The Barcodes are being placed over the headstones to provide them a rather modern makeover and making them interactive for visitors.
When scanned on a smartphone, the square codes, known as Quick Response or QR codes, launch a website which contains a biography of the deceased.
The page can include a profile of the person, photographs and videos of them and tributes from family and friends, the 'Daily Mail' reported.
The first funeral director to provide the service in the UK is Chester Pearce, in Poole, Dorset.
Its managing director Stephen Nimmo said the QR codes are etched onto a small granite or metal square before being embedded or glued on to a gravestone.
"I thought we could use technology to provide more information about people who have died to bring back the memories. People can make their websites as simple or as complicated as they like and add as much or as little information as they want," Nimmo said.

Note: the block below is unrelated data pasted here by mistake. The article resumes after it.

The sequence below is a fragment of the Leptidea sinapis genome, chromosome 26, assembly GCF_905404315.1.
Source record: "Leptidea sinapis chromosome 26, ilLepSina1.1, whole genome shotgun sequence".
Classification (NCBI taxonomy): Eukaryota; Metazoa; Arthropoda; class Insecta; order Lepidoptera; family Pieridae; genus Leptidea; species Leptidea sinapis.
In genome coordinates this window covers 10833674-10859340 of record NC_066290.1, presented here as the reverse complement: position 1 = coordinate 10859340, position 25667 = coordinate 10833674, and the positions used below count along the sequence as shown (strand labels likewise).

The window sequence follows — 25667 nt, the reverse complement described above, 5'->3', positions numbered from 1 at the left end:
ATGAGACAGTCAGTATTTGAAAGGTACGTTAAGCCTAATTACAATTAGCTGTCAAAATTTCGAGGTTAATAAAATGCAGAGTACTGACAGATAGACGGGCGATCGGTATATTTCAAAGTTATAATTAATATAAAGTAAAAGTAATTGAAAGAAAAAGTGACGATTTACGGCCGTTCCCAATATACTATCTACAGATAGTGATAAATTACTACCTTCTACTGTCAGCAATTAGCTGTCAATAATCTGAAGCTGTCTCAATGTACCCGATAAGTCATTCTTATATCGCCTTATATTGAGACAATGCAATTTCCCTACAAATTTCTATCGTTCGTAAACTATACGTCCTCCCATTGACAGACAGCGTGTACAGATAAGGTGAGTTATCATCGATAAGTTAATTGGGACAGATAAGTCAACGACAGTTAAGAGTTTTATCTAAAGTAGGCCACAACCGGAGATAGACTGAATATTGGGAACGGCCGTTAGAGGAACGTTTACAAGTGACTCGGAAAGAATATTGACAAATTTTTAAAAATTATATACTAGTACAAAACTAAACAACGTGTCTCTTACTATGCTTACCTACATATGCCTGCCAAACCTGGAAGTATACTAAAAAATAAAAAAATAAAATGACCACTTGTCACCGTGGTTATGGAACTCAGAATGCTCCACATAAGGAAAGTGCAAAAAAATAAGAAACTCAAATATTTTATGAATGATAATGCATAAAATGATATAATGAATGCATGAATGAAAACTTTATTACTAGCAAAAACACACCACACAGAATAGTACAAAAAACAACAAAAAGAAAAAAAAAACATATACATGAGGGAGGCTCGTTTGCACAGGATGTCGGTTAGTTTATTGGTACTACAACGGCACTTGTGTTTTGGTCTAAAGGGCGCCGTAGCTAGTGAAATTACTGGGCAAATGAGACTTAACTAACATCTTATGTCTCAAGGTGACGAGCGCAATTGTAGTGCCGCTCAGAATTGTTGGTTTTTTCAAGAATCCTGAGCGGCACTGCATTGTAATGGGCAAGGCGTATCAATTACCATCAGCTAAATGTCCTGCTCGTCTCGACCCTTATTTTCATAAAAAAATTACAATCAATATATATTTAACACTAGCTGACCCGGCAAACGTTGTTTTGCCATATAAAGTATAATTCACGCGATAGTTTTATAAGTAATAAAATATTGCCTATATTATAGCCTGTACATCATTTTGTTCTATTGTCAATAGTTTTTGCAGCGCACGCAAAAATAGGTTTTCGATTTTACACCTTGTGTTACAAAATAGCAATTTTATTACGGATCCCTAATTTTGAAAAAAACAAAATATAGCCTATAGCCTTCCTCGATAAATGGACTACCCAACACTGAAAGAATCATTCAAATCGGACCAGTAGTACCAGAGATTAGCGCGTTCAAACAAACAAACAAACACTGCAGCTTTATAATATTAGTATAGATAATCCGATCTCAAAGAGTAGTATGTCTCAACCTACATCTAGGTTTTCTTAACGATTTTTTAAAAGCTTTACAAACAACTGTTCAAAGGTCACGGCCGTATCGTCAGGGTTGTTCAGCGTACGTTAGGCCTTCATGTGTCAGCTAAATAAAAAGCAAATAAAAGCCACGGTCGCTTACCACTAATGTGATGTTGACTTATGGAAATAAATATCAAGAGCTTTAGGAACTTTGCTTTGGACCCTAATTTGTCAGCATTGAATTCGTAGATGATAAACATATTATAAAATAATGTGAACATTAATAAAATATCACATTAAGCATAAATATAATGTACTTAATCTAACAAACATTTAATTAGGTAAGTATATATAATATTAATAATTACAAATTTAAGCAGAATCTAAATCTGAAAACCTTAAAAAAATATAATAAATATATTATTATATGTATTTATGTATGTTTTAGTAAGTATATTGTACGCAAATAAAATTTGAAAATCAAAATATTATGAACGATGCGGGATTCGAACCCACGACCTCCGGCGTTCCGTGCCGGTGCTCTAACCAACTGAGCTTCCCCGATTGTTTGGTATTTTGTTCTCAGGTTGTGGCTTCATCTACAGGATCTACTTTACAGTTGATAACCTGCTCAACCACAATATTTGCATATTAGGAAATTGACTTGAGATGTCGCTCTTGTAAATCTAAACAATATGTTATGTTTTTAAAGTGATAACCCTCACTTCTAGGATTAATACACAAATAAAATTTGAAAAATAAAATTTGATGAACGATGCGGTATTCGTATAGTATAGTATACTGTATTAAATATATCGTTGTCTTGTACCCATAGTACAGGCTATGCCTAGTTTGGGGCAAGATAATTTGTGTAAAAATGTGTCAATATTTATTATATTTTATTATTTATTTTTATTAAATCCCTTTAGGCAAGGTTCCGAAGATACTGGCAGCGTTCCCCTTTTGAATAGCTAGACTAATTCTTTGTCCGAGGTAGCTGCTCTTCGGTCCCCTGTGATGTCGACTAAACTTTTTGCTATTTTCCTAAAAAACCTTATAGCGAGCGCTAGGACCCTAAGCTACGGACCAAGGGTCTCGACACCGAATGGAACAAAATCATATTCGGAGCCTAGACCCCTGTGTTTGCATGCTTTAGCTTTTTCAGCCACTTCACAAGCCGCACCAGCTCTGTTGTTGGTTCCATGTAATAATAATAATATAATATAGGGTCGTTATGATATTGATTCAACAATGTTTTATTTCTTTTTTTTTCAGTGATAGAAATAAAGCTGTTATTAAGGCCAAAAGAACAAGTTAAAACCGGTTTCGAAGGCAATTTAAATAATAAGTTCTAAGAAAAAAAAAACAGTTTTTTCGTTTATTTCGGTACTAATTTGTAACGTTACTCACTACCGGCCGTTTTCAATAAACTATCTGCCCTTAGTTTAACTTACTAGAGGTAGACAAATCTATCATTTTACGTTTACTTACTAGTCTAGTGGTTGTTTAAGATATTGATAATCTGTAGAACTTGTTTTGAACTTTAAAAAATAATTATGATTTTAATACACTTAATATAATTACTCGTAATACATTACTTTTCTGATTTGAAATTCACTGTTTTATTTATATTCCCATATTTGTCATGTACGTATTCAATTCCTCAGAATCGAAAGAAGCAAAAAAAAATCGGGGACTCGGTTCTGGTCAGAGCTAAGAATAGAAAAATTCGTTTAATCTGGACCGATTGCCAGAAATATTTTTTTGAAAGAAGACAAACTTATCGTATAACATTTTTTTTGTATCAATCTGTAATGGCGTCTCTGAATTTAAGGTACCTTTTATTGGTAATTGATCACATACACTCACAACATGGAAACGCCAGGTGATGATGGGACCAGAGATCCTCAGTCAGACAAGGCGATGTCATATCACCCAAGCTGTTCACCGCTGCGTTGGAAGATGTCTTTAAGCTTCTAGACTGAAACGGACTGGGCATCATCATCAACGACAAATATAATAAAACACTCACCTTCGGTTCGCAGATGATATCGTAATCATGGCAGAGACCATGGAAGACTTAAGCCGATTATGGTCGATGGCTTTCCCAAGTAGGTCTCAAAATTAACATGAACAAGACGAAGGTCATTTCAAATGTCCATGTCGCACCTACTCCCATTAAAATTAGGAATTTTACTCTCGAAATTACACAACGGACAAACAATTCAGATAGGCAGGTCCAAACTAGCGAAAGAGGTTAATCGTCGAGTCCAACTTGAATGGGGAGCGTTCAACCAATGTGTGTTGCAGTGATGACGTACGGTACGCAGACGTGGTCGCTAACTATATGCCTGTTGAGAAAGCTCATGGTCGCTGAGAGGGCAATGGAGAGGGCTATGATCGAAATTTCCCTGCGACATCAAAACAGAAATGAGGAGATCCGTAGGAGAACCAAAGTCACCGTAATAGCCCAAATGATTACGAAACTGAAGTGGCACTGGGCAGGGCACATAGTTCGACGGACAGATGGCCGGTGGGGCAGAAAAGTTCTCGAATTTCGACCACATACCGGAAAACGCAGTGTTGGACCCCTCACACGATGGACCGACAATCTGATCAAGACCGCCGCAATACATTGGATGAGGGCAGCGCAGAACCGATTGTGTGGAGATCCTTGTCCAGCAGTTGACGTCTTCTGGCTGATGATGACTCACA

The expired person's loved ones can use a password to create and update the website and add more comments or memories as time goes by.
The idea enables visitors to graveyards to learn more about those buried there than just their name, age and date of birth, if they know the password, they can even add their own tributes.
The technology, however, doesn't come cheap, with the QR codes costing up to 300 pounds and an additional charge of 95 pounds for the hosting and set-up of the website.